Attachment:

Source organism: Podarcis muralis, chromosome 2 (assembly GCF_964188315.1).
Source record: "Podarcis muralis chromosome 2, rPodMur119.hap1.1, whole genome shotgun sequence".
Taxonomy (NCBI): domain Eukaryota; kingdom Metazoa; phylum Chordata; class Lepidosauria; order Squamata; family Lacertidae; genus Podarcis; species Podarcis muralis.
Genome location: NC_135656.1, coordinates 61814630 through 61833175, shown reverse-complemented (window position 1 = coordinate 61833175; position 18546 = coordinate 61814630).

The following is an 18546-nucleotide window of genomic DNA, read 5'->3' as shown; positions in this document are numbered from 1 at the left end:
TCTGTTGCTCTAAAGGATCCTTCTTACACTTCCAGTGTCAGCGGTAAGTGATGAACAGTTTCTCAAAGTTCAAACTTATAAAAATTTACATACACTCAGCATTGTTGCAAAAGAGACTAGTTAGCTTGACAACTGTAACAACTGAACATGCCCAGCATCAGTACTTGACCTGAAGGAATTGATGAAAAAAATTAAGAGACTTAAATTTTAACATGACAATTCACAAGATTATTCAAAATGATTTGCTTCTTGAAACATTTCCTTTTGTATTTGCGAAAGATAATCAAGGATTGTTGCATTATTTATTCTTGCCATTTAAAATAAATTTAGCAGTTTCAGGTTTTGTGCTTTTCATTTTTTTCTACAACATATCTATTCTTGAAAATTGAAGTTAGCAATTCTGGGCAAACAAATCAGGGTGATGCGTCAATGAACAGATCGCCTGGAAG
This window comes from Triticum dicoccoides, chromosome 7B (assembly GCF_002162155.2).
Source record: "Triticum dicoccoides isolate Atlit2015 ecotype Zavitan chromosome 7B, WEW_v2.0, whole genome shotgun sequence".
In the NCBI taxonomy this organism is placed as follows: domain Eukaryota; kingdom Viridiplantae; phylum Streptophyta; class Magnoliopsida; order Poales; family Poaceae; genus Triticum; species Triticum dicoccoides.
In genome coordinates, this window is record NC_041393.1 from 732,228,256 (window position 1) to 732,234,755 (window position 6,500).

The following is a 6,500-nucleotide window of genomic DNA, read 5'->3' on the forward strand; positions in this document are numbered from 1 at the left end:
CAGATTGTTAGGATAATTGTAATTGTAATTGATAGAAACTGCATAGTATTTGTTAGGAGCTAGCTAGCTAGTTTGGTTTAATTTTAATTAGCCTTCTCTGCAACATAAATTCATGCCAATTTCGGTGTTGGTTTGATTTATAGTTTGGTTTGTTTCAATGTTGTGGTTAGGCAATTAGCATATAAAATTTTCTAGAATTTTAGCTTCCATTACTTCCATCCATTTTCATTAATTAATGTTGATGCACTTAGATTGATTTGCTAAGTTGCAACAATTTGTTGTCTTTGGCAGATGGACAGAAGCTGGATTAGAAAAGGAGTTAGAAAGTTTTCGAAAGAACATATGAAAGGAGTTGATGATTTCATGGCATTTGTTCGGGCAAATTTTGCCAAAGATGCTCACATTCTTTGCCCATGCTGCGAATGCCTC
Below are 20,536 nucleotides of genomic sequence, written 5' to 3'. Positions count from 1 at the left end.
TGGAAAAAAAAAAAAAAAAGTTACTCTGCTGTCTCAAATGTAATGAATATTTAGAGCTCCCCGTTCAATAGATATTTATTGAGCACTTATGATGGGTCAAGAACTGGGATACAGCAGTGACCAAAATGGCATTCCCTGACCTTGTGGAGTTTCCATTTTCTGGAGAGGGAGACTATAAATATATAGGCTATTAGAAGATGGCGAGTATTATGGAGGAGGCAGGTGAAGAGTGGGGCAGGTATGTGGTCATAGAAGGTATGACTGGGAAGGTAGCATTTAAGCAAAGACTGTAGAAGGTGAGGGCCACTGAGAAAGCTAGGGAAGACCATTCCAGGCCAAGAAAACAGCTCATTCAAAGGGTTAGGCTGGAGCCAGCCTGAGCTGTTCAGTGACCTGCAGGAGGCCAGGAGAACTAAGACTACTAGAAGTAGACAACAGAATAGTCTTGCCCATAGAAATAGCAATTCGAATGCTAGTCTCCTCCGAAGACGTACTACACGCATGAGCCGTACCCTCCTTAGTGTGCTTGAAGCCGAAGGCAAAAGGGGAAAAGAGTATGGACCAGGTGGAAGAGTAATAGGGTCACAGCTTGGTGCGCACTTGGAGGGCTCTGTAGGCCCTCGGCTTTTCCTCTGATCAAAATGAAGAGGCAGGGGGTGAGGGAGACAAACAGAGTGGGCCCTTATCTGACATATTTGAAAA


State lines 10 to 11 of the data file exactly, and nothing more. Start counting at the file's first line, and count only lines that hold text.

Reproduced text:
In genome coordinates, this window is record NC_041393.1 from 732,228,256 (window position 1) to 732,234,755 (window position 6,500).

The following is a 6,500-nucleotide window of genomic DNA, read 5'->3' on the forward strand; positions in this document are numbered from 1 at the left end: